A campaign led by one of the city’s biggest landlords is planning to go after Democratic state senators in New York.
Alliance for Rental Excellence NY, led by Avi Schron, executive vice president of Cammeby’s International, is raising money with the hopes of breaking the left’s hold on the Senate in 2020, The Real Deal has learned. Cammeby’s has 12,179 rental units across the city — second-most among landlords, according to a TRD analysis.
ARENY has also engaged Brooklyn-based rabbi and political operative Shia Ostreicher and, according to sources close to the group, has raised as much as $2 million. It is registered to a post office box in Midwood, Brooklyn, with no contact or named representative in its Department of State filing.
Ostreicher, who belongs to the Belz Hasidic sect of the orthodox Jewish community, was influential in pushing for the redistricting of Midwood and Borough Park in 2012 with then-Senate Majority Leader Dean Skelos. The activist rabbi also had close ties to former Assembly Speaker Sheldon Silver.
Leon Goldenberg and Josh Mehlman, who are also involved in the group, sit on the Flatbush Jewish Community Coalition executive board together with Schron.
Cammeby’s, Goldenberg and Mehlman did not return requests for comment. Agudath Israel did not comment.
A source in the New York orthodox community noted that many landlords have been organizing, and that the issue of rent reform “resonates far and wide” in that world.
“People are talking about it because there are a lot of people in real estate in the orthodox community,” the person said. “Many organizations and nonprofits receive philanthropic support from people in the real estate industry.”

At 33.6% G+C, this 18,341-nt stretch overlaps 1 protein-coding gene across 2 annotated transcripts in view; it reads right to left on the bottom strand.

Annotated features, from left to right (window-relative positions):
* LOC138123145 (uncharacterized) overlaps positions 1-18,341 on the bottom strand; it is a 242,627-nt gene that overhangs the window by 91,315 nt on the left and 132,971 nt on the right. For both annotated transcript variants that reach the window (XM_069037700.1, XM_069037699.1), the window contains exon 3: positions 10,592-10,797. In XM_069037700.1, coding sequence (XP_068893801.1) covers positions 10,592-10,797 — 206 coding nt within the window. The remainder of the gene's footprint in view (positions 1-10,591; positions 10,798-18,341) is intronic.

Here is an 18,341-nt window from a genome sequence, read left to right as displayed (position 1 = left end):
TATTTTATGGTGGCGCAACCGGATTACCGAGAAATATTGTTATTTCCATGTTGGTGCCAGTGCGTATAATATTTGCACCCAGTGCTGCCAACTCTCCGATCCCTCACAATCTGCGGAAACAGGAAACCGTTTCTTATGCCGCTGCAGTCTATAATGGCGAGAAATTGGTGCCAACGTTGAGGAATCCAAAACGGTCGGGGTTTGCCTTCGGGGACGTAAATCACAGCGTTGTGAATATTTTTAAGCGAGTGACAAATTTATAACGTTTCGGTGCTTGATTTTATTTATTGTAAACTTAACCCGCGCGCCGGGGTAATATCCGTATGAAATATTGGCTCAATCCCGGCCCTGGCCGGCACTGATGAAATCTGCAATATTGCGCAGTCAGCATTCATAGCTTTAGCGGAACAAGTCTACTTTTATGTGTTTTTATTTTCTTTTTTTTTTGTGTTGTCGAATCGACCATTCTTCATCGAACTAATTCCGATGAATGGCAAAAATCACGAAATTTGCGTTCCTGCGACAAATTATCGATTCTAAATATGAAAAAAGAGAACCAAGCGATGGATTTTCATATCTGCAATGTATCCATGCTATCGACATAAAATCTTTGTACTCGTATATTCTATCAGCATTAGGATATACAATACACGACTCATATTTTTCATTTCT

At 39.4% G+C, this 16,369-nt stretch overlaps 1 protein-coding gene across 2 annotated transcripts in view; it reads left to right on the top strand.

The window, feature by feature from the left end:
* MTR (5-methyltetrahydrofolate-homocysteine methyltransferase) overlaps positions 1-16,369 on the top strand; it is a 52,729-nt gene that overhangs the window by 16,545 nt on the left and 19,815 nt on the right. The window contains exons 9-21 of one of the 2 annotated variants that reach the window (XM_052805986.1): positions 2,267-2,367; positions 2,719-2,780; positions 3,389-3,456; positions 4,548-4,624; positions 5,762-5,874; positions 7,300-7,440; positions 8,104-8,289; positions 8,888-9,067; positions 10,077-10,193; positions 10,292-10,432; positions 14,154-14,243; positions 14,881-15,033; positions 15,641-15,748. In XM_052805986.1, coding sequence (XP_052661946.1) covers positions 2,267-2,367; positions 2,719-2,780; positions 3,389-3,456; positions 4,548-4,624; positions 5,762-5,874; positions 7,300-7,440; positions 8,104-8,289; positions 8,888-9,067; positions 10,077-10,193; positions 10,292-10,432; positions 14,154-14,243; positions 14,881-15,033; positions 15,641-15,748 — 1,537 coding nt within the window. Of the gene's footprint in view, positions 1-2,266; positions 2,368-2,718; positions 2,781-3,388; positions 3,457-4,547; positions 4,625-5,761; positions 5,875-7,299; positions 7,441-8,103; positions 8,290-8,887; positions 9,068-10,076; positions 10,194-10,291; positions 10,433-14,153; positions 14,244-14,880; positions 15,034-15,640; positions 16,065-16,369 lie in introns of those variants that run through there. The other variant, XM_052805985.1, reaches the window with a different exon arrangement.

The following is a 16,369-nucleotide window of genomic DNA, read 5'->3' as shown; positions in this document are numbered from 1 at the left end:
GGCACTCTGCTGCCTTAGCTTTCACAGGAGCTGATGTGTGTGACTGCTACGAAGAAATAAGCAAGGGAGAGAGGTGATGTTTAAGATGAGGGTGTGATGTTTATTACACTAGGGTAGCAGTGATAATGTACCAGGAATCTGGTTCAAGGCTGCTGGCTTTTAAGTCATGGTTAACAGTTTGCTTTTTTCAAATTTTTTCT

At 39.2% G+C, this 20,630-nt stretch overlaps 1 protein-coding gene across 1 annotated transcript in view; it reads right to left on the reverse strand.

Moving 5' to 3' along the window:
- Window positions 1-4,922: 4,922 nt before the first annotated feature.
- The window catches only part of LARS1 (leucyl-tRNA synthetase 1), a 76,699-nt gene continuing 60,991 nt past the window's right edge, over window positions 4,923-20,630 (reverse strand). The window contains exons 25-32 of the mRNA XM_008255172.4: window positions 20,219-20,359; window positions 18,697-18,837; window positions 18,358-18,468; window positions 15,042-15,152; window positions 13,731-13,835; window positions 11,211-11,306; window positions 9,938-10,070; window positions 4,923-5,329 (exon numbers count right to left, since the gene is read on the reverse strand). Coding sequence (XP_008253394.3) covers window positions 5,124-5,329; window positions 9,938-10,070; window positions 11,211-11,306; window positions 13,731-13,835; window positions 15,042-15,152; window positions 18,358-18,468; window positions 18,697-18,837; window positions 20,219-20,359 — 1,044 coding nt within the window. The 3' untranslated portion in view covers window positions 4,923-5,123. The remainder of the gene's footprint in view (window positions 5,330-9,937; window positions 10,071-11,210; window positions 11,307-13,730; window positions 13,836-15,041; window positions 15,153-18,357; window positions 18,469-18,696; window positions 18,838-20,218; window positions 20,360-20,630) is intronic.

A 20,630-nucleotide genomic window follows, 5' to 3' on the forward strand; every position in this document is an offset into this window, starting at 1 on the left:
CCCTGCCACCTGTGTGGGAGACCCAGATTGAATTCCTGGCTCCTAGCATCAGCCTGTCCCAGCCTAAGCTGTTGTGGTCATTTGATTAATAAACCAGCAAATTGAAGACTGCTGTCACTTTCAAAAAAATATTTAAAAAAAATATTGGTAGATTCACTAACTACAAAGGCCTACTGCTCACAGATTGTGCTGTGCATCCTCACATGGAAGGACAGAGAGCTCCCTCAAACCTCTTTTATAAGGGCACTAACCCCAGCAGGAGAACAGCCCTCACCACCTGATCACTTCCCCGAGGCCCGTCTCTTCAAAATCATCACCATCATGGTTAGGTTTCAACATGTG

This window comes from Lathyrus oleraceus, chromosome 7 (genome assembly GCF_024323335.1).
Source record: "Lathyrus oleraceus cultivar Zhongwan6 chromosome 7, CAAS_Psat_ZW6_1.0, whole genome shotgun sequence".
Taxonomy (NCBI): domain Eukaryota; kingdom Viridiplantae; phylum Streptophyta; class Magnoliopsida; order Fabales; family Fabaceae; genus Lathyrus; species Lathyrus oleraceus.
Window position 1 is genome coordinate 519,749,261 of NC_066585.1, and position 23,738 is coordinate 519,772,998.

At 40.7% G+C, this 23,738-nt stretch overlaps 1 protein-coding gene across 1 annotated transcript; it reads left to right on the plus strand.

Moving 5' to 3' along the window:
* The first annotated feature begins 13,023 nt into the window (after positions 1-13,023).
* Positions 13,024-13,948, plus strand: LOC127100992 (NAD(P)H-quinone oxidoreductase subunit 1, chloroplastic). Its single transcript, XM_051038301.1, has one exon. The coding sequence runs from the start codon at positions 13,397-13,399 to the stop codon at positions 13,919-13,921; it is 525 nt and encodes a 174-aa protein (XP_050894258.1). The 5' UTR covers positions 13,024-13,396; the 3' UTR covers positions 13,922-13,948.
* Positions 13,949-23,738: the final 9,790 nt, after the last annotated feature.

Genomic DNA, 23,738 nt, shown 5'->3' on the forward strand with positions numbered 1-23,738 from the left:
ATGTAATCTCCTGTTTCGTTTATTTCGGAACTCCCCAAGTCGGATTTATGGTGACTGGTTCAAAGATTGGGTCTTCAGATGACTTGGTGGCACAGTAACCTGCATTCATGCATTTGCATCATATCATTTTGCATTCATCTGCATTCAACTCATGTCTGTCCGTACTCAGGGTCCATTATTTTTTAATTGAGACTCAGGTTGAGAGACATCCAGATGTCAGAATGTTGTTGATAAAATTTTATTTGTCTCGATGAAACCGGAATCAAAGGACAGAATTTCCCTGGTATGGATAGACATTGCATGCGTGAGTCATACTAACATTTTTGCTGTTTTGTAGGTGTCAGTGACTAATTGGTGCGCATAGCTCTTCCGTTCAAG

One Brooklyn political operative said, “You’ve got to think about these orthodox groups as large real estate operations.” As a revenue source, yeshivas are a distant second, the operative said.
The new group may also be backed by some of the largest landlords in the city, according to sources with direct knowledge of the matter. Sources said real estate investment trust Clipper Equity is involved.
Landlords failed spectacularly in their efforts to stop most of the reforms included in the new rent law. Taconic and other landlords lobbied aggressively ahead of the reforms that were passed in June, even presenting an alternative rent reform plan to legislators.
Charles Bendit, co-CEO of Taconic Investment Partners, said he had had conversations with Schron to discuss remedies for the new rent law. “I knew they were being proactive in trying to have the legislation with respect to rent regulations reconsidered,” Bendit said of Cammeby’s. “I wish them luck. We definitely could use some reconsideration.”
All state legislators are up for re-election this year, but it is unclear how ARENY will advance landlords’ interests. Its political opportunities depend in part on whether senators who voted for the new rent law draw viable challenges from candidates more favorable to the real estate industry. It could also seek legislation this session.
Joseph Strasburg, president of the Rent Stabilization Association, which represents owners of rent-regulated buildings, said that Schron resisted coordination with other industry groups and was looking to lash out at legislators after the changes to the rent law were passed. Strasburg called their political game plan “far-fetched.”
“If they’re carrying out this strategy, they’ve probably isolated a few races in Brooklyn,” said Strasburg. “But they are separate and apart from all the other groups.”
Update: Following publication of this story, a spokesperson for Cammeby’s and the Schron family said ARENY is not “led by Cammeby’s or any of its principals.” But five other sources contradicted that. And the Cammeby’s/Schron spokesperson also spoke for ARENY, saying it has not funded efforts aimed at unseating elected officials. This article has also been updated to include a quote from Charles Bendit of Taconic Investment Partners.